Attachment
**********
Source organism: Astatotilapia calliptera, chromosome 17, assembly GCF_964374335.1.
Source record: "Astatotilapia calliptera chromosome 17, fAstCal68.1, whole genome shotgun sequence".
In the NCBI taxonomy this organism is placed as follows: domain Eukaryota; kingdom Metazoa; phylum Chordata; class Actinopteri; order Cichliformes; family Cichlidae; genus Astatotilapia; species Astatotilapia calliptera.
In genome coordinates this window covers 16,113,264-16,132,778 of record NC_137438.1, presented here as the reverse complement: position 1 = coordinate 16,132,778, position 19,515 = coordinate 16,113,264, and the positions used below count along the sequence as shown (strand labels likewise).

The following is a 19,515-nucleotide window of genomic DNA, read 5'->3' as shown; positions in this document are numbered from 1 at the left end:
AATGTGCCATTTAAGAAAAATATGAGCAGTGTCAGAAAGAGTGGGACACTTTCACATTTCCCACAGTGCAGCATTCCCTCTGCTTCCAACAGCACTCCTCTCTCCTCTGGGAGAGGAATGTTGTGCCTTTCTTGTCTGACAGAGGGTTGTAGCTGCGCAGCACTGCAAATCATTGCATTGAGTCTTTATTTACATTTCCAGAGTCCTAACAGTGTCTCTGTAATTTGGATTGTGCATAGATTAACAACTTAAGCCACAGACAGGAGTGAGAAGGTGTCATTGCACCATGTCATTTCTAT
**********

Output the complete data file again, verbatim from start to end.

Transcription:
Source organism: Astatotilapia calliptera, chromosome 17, assembly GCF_964374335.1.
Source record: "Astatotilapia calliptera chromosome 17, fAstCal68.1, whole genome shotgun sequence".
In the NCBI taxonomy this organism is placed as follows: domain Eukaryota; kingdom Metazoa; phylum Chordata; class Actinopteri; order Cichliformes; family Cichlidae; genus Astatotilapia; species Astatotilapia calliptera.
In genome coordinates this window covers 16,113,264-16,132,778 of record NC_137438.1, presented here as the reverse complement: position 1 = coordinate 16,132,778, position 19,515 = coordinate 16,113,264, and the positions used below count along the sequence as shown (strand labels likewise).

The following is a 19,515-nucleotide window of genomic DNA, read 5'->3' as shown; positions in this document are numbered from 1 at the left end:
AATGTGCCATTTAAGAAAAATATGAGCAGTGTCAGAAAGAGTGGGACACTTTCACATTTCCCACAGTGCAGCATTCCCTCTGCTTCCAACAGCACTCCTCTCTCCTCTGGGAGAGGAATGTTGTGCCTTTCTTGTCTGACAGAGGGTTGTAGCTGCGCAGCACTGCAAATCATTGCATTGAGTCTTTATTTACATTTCCAGAGTCCTAACAGTGTCTCTGTAATTTGGATTGTGCATAGATTAACAACTTAAGCCACAGACAGGAGTGAGAAGGTGTCATTGCACCATGTCATTTCTAT